Almost anyone with a digital projector, LCD TV, or plasma TV will notice that the picture and the sound are not always in synch. This becomes most apparent in close-ups when lips do not move in exact time with the sound. This phenomenon is particularly common if you are sending the video signal to a display device, and the audio signal to a separate AV receiver. The reason it happens is simple: There is much less digital processing required to deliver an audio signal to a speaker than there is to deliver a video image to a screen. So the sound often gets to your ears before the picture gets to your eyes.
When audio arrives slightly ahead of video, it is annoying to say the least. It creates a sense of unreality that limits your ability to immerse yourself in the material. The human mind can accept video ahead of audio, since that happens in the real world all the time-you see the lightening before you hear the thunder. But when sound arrives before you see the event that caused it, the brain gets confused. Instead of concentrating entirely on the drama at hand, you are subliminally aware of the fact that the lips are not moving in time with the sound track.
When this happens you get distracted. You try to figure out if it's a chronic problem or a temporary aberration. You wonder whether you will notice it again in the next scene as much as you did in the previous one. This semi-conscious brain chatter is going on while you are trying to concentrate on the movie. So your ability to enjoy the big screen home theater experience is short-circuited, quite often without you even being aware of it. When audio and video are not in perfect synch, the whole experience is less "real" and believable.
The solution is to introduce an audio delay into the system. You might already have an audio delay feature on your AV receiver or external video processor. This can address the problem to some degree, but often not with the precision you really need. A more comprehensive solution is available with the use of the Felston DD740 Audio Delay. It is a little component selling (at the moment) for an introductory price of just $199, and it's a great way to get lip synch problems eliminated from your home theater.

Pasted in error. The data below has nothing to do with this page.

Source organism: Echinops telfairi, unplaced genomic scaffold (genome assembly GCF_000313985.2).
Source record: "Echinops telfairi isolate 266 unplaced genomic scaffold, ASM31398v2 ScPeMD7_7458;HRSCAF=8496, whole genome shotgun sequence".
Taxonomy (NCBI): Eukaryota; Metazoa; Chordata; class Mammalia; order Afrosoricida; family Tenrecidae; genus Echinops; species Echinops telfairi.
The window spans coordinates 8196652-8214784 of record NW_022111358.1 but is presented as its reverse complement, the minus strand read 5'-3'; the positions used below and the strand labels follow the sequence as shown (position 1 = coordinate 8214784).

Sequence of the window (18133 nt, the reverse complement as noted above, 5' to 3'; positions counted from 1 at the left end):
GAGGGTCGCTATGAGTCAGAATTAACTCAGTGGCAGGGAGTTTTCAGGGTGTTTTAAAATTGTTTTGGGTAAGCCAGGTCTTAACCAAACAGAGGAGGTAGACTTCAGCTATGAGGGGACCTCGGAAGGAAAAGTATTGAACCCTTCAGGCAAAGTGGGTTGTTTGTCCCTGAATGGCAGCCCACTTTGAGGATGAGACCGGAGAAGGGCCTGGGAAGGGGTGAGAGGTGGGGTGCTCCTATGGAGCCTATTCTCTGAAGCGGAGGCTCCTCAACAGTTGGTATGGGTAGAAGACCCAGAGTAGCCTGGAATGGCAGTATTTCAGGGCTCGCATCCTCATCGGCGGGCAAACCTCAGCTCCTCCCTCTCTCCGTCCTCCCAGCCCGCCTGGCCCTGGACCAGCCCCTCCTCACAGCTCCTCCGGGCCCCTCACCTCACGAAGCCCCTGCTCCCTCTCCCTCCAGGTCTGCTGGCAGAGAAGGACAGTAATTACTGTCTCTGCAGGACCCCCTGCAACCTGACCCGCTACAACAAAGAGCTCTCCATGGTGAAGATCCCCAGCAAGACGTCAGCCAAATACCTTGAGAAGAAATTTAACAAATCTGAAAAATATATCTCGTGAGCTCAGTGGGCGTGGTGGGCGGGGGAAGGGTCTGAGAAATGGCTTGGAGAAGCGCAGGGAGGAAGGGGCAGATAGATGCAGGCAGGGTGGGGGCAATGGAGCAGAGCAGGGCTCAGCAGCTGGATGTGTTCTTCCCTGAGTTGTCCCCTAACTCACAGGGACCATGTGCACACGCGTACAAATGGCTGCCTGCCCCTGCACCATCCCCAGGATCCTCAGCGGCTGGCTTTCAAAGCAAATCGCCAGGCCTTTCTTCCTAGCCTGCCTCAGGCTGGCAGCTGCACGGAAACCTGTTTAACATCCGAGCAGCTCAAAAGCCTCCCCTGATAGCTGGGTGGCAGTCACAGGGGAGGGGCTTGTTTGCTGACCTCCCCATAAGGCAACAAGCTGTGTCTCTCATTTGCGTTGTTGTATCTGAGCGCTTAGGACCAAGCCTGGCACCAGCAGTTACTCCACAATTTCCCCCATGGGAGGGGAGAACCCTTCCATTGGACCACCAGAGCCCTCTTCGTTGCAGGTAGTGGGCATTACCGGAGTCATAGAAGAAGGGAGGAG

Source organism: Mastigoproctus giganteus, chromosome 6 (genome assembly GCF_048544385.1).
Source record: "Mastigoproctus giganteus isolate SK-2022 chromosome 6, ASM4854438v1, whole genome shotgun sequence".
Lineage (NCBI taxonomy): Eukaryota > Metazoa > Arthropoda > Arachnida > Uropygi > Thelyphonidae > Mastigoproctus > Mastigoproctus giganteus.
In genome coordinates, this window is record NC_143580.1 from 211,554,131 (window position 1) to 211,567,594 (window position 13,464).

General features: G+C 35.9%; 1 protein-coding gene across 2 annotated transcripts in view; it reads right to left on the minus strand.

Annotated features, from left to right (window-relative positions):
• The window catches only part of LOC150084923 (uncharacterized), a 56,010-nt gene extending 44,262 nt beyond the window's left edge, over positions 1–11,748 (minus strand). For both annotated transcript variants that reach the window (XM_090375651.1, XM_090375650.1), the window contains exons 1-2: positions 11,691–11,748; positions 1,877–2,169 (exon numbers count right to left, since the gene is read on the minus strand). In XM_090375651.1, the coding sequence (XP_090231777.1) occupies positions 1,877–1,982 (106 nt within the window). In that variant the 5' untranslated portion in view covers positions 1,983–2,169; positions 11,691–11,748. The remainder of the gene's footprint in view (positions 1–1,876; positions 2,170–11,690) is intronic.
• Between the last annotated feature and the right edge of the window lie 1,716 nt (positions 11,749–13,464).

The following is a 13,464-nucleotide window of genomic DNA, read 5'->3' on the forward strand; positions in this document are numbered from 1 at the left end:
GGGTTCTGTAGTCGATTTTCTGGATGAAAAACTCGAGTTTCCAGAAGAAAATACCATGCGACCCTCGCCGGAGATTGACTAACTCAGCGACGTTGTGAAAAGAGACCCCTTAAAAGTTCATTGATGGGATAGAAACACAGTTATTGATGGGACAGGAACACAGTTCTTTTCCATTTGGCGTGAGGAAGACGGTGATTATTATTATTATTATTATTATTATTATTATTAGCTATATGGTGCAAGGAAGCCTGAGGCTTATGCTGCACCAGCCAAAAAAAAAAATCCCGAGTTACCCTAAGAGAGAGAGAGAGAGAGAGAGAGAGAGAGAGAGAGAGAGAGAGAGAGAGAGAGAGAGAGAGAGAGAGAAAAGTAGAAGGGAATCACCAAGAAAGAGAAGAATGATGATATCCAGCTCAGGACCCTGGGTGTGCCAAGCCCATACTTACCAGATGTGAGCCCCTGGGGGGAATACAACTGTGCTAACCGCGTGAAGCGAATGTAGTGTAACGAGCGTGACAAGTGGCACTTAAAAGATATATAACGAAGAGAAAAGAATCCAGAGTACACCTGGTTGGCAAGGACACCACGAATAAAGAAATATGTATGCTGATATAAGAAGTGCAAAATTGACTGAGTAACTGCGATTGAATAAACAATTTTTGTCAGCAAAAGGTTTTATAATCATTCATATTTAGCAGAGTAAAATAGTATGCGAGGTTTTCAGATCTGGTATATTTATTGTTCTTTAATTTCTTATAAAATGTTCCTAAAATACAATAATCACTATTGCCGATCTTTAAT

The DD740 is a tiny black box that does just one thing: It introduces a small timing delay in the transmission of the audio track. That delay brings the audio back into synch with whatever video you are watching.
Not only is the DD740 small and inexpensive, it is as simple as a home theater component can get. Instead of running your audio cable from, say, your DVD player directly to your AV receiver, you plug it into the DD740, and then run a second audio cable from the DD740 to your receiver.
Once the cables are connected, you power it on and presto, you have an automatic default audio delay of 100 ms (or one-tenth of a second). That compensates for a three-frame delay in video delivery. Now, for any given combination of video source and display products, a 100 ms audio delay might be just right. However, video sources and display systems will vary in the amount of the video delay that they produce. So you can adjust the DD740's delay time up or down via simple +/- buttons on the remote. This allows you to bring the sound and picture into perfect synch.